West Midlands approves green Covid-19 recovery plan to spur net-zero transition by 2041
The West Midlands Combined Authority (WMCA) has approved plans for a "green" recovery from Covid-19's economic impacts on the region, in what is believed to be a UK first.
Building on the Authority’s existing commitment to transition the region to net-zero carbon emissions by 2041, nine years ahead of the national target, the blueprint outlines a series of measures designed to drive energy efficiency, decarbonise energy and transport systems and tackle air pollution.
It commits the WMCA, which comprises 18 councils and three local enterprise partnerships, to developing and rolling out a retrofitting scheme for “old and cold” homes across the region; accelerating its roll-out of charging infrastructure for electric vehicles (EVs) and expanding active transport initiatives.
The Authority will also work with stakeholders in the private and public sectors to develop a roadmap for speeding up the region’s automotive industry’s transition to EVs, given that Jaguar Land Rover (JLR), Dennis Eagle and GKN Driveline all have manufacturing facilities in the West Midlands.
For SMEs specifically, the WMCA will launch a green innovation challenge, incentivising the development of new products, systems and concepts aimed at tackling climate change.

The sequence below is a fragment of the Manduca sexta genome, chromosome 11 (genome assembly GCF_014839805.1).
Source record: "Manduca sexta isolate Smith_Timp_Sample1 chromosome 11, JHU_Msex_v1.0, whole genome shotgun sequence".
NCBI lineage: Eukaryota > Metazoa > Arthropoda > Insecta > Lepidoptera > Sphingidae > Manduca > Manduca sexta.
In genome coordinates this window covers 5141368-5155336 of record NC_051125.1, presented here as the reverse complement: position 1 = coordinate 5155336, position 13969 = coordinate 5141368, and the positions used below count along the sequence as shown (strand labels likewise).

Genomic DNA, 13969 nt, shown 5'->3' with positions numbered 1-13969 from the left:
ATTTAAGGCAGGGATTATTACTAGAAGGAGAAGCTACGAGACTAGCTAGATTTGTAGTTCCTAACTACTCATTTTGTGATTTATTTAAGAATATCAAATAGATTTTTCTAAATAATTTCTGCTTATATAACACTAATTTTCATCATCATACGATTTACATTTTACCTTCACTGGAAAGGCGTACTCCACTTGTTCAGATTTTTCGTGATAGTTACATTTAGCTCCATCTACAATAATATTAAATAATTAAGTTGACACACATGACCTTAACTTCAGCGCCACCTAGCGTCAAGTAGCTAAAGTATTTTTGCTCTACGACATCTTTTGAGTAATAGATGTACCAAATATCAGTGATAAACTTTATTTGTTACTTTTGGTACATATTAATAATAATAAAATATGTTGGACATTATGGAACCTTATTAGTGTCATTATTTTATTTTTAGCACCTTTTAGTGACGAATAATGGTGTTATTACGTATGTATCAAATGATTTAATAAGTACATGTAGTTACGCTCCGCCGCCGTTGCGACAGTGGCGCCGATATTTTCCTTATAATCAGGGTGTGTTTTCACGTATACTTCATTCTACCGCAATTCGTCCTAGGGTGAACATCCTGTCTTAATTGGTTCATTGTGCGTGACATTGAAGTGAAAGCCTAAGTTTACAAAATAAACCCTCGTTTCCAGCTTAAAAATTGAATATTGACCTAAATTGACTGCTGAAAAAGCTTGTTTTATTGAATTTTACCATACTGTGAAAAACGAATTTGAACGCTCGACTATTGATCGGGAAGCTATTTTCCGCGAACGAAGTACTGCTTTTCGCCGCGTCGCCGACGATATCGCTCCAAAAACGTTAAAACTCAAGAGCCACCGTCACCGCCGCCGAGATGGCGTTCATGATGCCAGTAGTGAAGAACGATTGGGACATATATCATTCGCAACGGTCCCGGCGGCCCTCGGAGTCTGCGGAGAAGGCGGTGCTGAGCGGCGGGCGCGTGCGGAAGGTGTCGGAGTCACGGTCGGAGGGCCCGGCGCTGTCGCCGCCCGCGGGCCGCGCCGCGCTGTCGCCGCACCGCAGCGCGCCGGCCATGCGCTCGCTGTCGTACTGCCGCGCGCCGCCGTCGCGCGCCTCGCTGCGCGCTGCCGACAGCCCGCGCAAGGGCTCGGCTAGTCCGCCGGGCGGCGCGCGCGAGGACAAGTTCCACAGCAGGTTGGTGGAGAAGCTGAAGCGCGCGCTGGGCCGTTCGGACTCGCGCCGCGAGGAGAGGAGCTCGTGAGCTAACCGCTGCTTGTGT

While all of these actions can be completed in the short-term, the green recovery blueprint also includes plans to reach zero-waste-to-landfill by 2040, expand green spaces, support the greening of urban spaces and embed natural capital thinking in the decision-making of both the Authority and businesses in the region. A natural capital approach assigns a monetary value to natural resources such as healthy soil, clean water and clean air, enabling the environmental impact of projects to be more easily factored into financial processes.
West Midlands Mayor Andy Street said the plan “helps to give clear direction of how to achieve a green and inclusive economic recovery from Coronavirus” for the region. The plan may also be used to inform the UK Government’s national strategy for economic recovery, due to be unveiled by Prime Minister Boris Johnson in the latter half of June.
Street has been calling on the UK Government to implement a Green New Deal – a policy framework enabling all regions to create a socially just and economically beneficial net-zero transition – pre-pandemic, as part of a joint campaign with the IPPR and WWF.
WMCA’s new plan notably fleshes out the Authority’s existing roadmap for reaching net-zero by 2041, introduced last year.
Since the UK legislated to enshrine its 2050 net-zero target into law, the vast majority of local authorities have declared climate emergencies, with many setting more ambitious timelines for total net decarbonisation.
Oxford City Council, for example, is aiming for carbon-neutral operations by the end of the year and a carbon-neutral local area by 2030. Similarly, Exeter City Council is due to make a decision on whether to implement a 2030 net-zero target and supporting roadmap. The earliest net-zero deadline for an English council at present is 2028, set by Nottingham City Council. The local authority’s action plan for meeting that ambition was published late last month, following consultation with more than 900 individuals and organisations.
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